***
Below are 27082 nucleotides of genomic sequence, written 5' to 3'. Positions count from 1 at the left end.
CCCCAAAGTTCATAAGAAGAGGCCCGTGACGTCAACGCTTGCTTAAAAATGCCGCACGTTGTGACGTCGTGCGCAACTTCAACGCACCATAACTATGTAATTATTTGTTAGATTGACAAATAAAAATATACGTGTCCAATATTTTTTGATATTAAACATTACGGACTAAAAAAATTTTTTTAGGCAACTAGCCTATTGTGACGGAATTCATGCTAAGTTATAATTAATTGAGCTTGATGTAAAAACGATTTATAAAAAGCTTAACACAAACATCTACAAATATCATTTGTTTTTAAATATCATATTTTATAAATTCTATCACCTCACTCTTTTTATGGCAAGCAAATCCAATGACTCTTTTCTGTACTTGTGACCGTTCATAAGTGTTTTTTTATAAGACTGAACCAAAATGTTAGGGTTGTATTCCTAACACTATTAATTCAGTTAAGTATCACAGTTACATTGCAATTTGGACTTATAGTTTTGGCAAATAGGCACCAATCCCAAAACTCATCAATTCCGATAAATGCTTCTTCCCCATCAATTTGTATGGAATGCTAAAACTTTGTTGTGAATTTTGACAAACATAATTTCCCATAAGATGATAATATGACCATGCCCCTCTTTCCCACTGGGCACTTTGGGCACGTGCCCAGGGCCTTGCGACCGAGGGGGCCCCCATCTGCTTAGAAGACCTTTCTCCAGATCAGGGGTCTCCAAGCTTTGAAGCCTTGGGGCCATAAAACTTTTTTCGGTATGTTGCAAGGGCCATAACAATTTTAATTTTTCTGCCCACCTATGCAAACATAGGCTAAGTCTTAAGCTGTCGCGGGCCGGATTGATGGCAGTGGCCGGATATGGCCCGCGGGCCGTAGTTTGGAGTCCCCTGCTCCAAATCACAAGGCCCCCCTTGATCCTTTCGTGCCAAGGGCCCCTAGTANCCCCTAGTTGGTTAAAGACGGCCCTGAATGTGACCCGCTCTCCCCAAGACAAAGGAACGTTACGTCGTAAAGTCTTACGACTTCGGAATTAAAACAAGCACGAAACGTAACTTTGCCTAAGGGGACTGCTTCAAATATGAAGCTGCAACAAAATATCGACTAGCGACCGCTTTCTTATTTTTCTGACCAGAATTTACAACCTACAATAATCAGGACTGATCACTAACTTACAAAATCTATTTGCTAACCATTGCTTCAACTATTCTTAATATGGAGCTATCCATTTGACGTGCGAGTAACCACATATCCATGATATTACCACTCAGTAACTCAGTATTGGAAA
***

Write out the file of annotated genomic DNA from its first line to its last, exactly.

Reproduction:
Below are 27082 nucleotides of genomic sequence, written 5' to 3'. Positions count from 1 at the left end.
CCCCAAAGTTCATAAGAAGAGGCCCGTGACGTCAACGCTTGCTTAAAAATGCCGCACGTTGTGACGTCGTGCGCAACTTCAACGCACCATAACTATGTAATTATTTGTTAGATTGACAAATAAAAATATACGTGTCCAATATTTTTTGATATTAAACATTACGGACTAAAAAAATTTTTTTAGGCAACTAGCCTATTGTGACGGAATTCATGCTAAGTTATAATTAATTGAGCTTGATGTAAAAACGATTTATAAAAAGCTTAACACAAACATCTACAAATATCATTTGTTTTTAAATATCATATTTTATAAATTCTATCACCTCACTCTTTTTATGGCAAGCAAATCCAATGACTCTTTTCTGTACTTGTGACCGTTCATAAGTGTTTTTTTATAAGACTGAACCAAAATGTTAGGGTTGTATTCCTAACACTATTAATTCAGTTAAGTATCACAGTTACATTGCAATTTGGACTTATAGTTTTGGCAAATAGGCACCAATCCCAAAACTCATCAATTCCGATAAATGCTTCTTCCCCATCAATTTGTATGGAATGCTAAAACTTTGTTGTGAATTTTGACAAACATAATTTCCCATAAGATGATAATATGACCATGCCCCTCTTTCCCACTGGGCACTTTGGGCACGTGCCCAGGGCCTTGCGACCGAGGGGGCCCCCATCTGCTTAGAAGACCTTTCTCCAGATCAGGGGTCTCCAAGCTTTGAAGCCTTGGGGCCATAAAACTTTTTTCGGTATGTTGCAAGGGCCATAACAATTTTAATTTTTCTGCCCACCTATGCAAACATAGGCTAAGTCTTAAGCTGTCGCGGGCCGGATTGATGGCAGTGGCCGGATATGGCCCGCGGGCCGTAGTTTGGAGTCCCCTGCTCCAAATCACAAGGCCCCCCTTGATCCTTTCGTGCCAAGGGCCCCTAGTANCCCCTAGTTGGTTAAAGACGGCCCTGAATGTGACCCGCTCTCCCCAAGACAAAGGAACGTTACGTCGTAAAGTCTTACGACTTCGGAATTAAAACAAGCACGAAACGTAACTTTGCCTAAGGGGACTGCTTCAAATATGAAGCTGCAACAAAATATCGACTAGCGACCGCTTTCTTATTTTTCTGACCAGAATTTACAACCTACAATAATCAGGACTGATCACTAACTTACAAAATCTATTTGCTAACCATTGCTTCAACTATTCTTAATATGGAGCTATCCATTTGACGTGCGAGTAACCACATATCCATGATATTACCACTCAGTAACTCAGTATTGGAAA